The sixteen digit credit card number was subject to the most criticism. The all twos format was preferred overall, but five people preferred the -5-6-5- format, and eight people said they would have preferred groups of three or four. Interestingly, no-one liked the -6-2- format of the customer number and only three subjects would have changed the all twos format into threes or fours. The catalogue number, which was in threes, was not criticised at all.

This suggests that smaller numbers are more acceptably grouped into twos, but as the length of the number increases larger groups are preferred. This corresponds to Wickelgren's (1967) suggestion that as the number length increases, the group sizes become larger to decrease the number of groups. This is in contrast to the findings of the previous study, where larger groups did not become more popular as the number length increased.

The criticism of the card number corresponds more to the findings of the previous study's question on the preferred size of group, where three was the most popular with four second. Groups of five and six do appear to be too large as twos are preferred in this study, but further study would have to be carried out to find the preferences between groups of two, three and four in relation to the length of the number to be read.

Dates and times are by far most suitably grouped into twos, this is confirmed by the results of the questionnaire in this study, and the comments made by subjects who said they found it confusing when dates and times were grouped in any other way.

This experiment therefore proves the hypothesis that formatting numbers in accordance with the findings of the previous study affects the usability of a speech recognition system.

Readability may be further improved by considering larger group sizes for longer numbers. Time and error rate improvements may be shown by using a larger group of subjects and more complicated tasks.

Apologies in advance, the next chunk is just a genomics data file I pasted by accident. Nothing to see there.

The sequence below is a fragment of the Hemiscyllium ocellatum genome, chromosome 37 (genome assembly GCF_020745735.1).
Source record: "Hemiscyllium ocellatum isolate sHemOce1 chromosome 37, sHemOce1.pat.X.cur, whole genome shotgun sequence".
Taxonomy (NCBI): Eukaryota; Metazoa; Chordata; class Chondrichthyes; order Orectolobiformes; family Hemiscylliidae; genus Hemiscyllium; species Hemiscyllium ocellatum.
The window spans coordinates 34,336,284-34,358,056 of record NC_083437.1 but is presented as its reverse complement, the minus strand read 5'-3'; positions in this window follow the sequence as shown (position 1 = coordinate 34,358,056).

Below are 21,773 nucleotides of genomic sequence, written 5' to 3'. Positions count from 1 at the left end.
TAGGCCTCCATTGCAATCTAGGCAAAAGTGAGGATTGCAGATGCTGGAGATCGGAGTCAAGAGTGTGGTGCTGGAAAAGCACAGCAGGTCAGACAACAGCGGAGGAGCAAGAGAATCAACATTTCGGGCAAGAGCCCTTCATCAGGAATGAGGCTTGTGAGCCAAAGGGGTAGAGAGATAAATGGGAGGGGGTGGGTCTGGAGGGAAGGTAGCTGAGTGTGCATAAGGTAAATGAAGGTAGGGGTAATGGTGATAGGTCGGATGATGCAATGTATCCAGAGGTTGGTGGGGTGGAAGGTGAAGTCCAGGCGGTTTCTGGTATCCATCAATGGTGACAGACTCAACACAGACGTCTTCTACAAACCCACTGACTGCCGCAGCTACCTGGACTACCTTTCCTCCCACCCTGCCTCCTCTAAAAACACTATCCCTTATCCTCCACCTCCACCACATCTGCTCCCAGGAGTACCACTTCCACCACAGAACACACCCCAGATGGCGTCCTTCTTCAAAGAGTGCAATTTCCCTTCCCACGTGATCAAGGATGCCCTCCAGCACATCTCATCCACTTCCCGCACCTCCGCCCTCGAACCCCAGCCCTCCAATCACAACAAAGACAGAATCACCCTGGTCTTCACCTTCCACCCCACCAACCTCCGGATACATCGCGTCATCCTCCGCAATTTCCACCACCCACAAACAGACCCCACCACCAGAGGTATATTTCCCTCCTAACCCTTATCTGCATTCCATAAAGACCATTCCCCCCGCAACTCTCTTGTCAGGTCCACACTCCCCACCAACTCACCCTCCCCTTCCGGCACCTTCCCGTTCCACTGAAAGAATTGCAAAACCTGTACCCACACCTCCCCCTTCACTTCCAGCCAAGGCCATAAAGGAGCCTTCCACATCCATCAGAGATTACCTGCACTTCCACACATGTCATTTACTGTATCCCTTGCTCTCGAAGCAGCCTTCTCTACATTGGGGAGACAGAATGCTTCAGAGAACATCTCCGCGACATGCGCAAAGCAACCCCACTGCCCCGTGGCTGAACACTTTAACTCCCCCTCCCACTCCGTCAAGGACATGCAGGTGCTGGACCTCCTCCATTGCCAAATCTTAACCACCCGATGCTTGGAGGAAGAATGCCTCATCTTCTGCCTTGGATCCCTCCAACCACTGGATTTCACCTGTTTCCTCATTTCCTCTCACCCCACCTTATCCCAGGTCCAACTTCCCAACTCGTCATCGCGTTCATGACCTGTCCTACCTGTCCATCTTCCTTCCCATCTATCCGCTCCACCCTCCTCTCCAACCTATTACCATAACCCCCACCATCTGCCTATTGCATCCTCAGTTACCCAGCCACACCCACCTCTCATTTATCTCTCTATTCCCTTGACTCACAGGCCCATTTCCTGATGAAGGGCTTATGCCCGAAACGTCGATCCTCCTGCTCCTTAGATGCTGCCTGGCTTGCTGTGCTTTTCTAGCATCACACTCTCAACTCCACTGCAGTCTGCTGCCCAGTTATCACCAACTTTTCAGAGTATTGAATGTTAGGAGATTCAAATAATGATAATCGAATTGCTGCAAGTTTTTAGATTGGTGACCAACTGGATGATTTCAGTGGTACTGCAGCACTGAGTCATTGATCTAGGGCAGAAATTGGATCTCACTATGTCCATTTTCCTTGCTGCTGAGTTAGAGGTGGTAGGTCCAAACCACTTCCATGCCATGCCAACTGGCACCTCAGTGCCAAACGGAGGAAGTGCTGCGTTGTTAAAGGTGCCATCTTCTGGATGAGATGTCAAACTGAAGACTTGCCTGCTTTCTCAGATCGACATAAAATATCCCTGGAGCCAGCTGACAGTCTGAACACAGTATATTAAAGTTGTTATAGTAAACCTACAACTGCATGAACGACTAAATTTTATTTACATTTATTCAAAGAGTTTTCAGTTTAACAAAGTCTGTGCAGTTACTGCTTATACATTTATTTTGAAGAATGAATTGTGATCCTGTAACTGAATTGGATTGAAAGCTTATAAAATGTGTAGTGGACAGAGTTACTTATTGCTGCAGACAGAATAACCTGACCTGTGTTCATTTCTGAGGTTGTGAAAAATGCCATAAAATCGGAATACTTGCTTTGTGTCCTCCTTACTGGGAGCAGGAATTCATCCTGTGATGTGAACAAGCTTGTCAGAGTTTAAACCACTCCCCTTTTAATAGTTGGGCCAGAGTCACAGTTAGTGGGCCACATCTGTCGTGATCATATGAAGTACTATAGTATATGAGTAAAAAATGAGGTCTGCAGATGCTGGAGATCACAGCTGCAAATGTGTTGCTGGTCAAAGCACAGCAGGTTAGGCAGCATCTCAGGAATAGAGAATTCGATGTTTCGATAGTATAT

Final Conclusion

The first experiment investigated how subjects grouped numbers when reading them over the telephone. It was found that there was a common pattern, namely groups of two and/or three digits. The groups were either equal in size, or where that was not possible, groups of the same size were positioned together.

Overall, the experiment ran smoothly. The lesson to be learnt, however, was that a full pilot study should have been carried out. In this way the procedure and suitability of the materials used could have been tested fully, and the wizard could have had more practice. I found that it was not sufficient to look at each piece of the experiment individually, and that it was very difficult to predict all possible problems.

The second experiment aimed to establish if formatting numbers on paper in accordance with the findings of the first study, would improve the readability of the numbers, and therefore improve the usability of an automated telephone service that required subjects to read numbers.

It was found that a subject's attitude towards an automated telephone service could be significantly improved, by formatting the numbers to be read into groups of two and/or three digits. No significant improvement could be shown in the time taken or the number or errors made, although further studies using a larger group of subjects and more complicated tasks may prove more successful.

Again, the lesson to be learnt from this experiment was in respect of having a pilot study. In addition it would have been desirable to have had two experimenters - one playing the wizard and one attending to the subject.

Overall, it was felt that this project was a success and that recommendations can be made regarding the formatting of numbers.

References

Chapanis & Mouldon (1990) - Chapanis, A. & Mouldon, J. V., Short-Term Memory for Numbers, Human Factors, Vol. 32 pp 123-137, 1990

Ingber (1995) - Ingber, L., Statistical Mechanics of Neocortical Interactions: Constraints on 40 Hz Models of Short-Term Memory, to be published in Physical Review E, 1995, WWW URL http://www.ingber.com/smni95_stm40hz.pdf

Muller & Schumann (1894) - see Woodworth, R. S., Experimental Psychology, Holt, New York, 1938, pp 28-30

Wickelgren (1967) - Wickelgren, W. A., Rehearsal Grouping and Hierarchical Organisations of Serial Position Cues in Short-Term Memory, Quarterly Journal of Experimental Psychology, Vol. 19 pp 97-102, 1967

Zhang & Simon (1985) - Zhang, G. & Simon, H. A., STM Capacity for Chinese Words and Idioms: Chunking and Acoustical Loop Hypothesis, Memory and Cognition, Vol. 13 pp 93-201, 1985